On Thursday night, March 3, 2016, Community Arts of Elmira launched its eleventh season of exhibitions with an Opening Reception showcasing three exhibitions of elementary school students in the traditional Community Room and Przygoda galleries–and a college pop-up gallery in the Café. In addition, Community Arts is partnering with Family Reading Partnership of Chemung County, a nonprofit community organization that promotes early literacy. For the length of the exhibition, we ask that visitors donate gently-used books for children through ages eight. (For more information visit http://www.familyreadingpartnership.org)

National Youth Art Month artwork greeted the visitor in the Community Room Gallery, featuring Art Educator Eileen Reib’s students from Diven and Fassett Elementary Schools, Grades K-2, in the Elmira City School District. Reib, a public school art educator for more than twenty years, said the 2- and 3-dimensional pieces on display were inspired by José Guadalupe Posada (1852-1913). Posada, a Mexican printmaker and engraver, was inspired by Mexican culture, a combination of the Aztec culture and the Catholic religion explorers brought from Europe. The National Youth Art Month exhibit included suns drawn onto tin taped into a frame. The tin art represents a Mexican myth that told how five Sun Gods fought for creation, and that the fifth Sun God won, which is why Mexico is sometimes called, “The Land of the Fifth Sun.”

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Reib further explained that The Day of the Dead, or Dia de los Muertos, happens to fall on the day after Halloween (All Saint’s Day), and it is a celebration of life and death. Unlike American culture, where often people fear death, Mexicans honor it, especially on this occasion, washing the bones of their ancestors, cleaning headstones in cemeteries and celebrating it in a fiesta of life. Posada called this “Poking fun at life and death,” since he believed death was just as important as life and should be embraced. Reib’s students created watercolor paintings of skulls to represent this concept. Their pictures were inspired by skull molds, which are used as decorations for the Day of the Dead. Eileen Reib showed pictures of these skull molds to the students to inspire this artwork. Skull molds are traditionally made by combining sugar and water to make a wet sand mixture, which is then pushed into the skull mold. After making the molds, students decorated them with icing, sequins, feathers and glitter.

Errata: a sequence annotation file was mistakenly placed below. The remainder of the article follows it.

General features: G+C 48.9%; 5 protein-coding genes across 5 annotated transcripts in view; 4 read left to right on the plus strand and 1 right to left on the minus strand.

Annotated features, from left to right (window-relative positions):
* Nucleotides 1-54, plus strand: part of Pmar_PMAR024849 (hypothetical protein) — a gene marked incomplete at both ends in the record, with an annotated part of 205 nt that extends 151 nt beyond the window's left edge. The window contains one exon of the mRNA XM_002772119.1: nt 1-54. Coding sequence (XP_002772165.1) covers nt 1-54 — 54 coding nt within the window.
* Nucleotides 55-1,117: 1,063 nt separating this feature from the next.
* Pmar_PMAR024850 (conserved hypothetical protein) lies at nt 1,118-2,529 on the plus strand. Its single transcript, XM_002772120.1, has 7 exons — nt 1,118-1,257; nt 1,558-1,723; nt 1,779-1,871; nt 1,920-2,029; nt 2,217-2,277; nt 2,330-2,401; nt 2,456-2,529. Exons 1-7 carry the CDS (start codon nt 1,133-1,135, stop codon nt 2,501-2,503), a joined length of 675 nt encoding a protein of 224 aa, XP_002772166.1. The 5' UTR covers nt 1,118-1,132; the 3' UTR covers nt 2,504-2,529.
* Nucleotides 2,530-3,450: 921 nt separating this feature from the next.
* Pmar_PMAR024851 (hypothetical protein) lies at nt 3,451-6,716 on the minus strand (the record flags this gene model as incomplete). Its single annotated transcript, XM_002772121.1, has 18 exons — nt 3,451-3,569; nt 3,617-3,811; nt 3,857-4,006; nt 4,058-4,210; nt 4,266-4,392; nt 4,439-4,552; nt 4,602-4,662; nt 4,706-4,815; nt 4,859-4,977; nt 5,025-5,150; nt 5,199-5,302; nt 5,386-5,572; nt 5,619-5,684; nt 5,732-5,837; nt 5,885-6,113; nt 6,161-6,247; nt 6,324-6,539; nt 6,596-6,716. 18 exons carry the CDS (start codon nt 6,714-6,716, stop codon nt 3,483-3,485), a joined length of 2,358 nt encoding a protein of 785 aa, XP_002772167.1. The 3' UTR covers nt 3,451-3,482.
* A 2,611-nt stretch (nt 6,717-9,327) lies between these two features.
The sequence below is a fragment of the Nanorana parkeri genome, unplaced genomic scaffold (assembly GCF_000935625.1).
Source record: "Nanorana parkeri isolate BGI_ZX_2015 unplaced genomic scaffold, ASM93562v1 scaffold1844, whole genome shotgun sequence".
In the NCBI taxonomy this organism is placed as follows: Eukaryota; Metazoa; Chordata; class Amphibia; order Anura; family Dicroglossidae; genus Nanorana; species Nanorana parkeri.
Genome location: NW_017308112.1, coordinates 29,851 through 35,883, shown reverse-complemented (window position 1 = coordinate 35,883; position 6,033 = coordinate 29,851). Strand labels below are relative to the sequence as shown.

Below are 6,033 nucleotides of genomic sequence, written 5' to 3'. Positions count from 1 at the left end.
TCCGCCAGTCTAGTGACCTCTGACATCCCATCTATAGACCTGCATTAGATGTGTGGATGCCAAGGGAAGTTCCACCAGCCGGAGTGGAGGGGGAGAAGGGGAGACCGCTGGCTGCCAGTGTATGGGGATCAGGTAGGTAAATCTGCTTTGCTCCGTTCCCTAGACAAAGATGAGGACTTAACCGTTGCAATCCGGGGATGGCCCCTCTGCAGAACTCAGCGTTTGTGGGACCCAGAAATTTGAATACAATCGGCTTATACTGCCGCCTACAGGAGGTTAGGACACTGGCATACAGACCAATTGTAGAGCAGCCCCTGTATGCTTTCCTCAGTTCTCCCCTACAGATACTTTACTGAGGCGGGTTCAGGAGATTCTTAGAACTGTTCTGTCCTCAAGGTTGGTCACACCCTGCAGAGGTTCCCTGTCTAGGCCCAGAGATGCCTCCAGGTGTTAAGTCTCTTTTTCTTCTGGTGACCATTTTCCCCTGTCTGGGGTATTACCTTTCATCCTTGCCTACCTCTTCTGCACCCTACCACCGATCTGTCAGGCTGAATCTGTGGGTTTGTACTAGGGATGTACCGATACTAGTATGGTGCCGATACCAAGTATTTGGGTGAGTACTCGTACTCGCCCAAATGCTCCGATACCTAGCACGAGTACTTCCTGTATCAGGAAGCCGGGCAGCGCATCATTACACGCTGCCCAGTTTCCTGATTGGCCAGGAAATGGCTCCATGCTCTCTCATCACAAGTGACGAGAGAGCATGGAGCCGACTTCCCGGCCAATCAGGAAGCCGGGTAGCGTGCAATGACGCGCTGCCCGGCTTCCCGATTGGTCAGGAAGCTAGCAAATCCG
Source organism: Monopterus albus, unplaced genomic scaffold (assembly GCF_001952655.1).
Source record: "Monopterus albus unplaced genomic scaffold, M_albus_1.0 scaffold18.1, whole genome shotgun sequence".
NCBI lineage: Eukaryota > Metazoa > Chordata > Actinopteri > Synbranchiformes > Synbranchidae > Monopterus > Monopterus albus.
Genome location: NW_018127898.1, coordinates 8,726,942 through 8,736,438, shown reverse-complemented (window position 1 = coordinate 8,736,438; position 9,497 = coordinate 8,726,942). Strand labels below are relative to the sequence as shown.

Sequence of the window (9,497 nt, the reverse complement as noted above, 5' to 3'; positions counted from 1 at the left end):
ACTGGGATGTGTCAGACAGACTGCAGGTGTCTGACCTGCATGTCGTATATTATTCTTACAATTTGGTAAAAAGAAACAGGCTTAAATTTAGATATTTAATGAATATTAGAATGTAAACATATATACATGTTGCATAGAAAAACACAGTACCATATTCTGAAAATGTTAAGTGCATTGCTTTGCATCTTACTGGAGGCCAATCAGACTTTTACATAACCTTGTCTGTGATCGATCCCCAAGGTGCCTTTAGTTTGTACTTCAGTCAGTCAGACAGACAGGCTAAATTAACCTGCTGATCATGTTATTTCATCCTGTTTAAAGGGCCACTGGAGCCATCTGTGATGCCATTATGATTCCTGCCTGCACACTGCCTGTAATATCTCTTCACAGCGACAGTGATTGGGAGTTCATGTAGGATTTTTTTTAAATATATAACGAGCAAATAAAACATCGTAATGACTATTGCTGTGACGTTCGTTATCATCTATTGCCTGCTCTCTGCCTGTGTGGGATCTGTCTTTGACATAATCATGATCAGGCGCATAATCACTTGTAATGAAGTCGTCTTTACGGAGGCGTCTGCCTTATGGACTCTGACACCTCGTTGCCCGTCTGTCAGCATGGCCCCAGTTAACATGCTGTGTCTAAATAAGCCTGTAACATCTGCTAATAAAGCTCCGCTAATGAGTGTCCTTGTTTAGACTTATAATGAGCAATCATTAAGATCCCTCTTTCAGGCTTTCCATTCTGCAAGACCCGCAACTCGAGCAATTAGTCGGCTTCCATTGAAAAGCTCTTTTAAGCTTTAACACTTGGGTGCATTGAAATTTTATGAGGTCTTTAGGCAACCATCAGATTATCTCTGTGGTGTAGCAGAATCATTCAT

Reib’s students also created Retablos, which are traditionally used as hand-held religious altars. As a final way of depicting how Posada pokes fun at life and death, students created skeletons (calacas) performing everyday activities.

Located in Chemung County, Community Arts of Elmira partnered with The Arts Council of the Southern Finger Lakes (The ARTS) with the National Youth Art Month exhibit. The Arts Council serves and advocates for four New York counties (Schuyler, Steuben, Chemung and Tioga), and this is the eleventh annual year The Arts Council has administered National Youth Art Month across the four counties, installing student artwork in over fifty community venues for display throughout the month of March. Exhibiting venues include local grocery stores, cafés, restaurants and other nontraditional places community members wouldn’t expect to see artwork, as well as arts and cultural partners, such as Community Arts of Elmira. We thank Tamar Samuel-Siegel, The ARTS Programs and Outreach Manager, for her installation work on this exhibition.

In complement to the elementary student work in National Youth Art Month, The Arts: At First Sight illuminates the Community Room Gallery with Finn Academy Charter School second grade scholars’ artwork. The exhibition is based on extensive research on the snowy owl and its migration patterns. Arts Educator Brandi Moffe instructed students to draw a snowy owl, and during the process of revision, students improved the rendering of feathers and eyes, and incorporated shading and reflections into their drawings. In their showcase of artistic expression, Finn Kindergarten scholars created red poppies in chalk pastel to honor American veterans, creating and practicing with color palettes until each selected just the right hues for shading their poppies. Prior to their installation at Community Arts of Elmira, Educator Moffe exhibited them at Finn and invited local veterans to view the students’ work.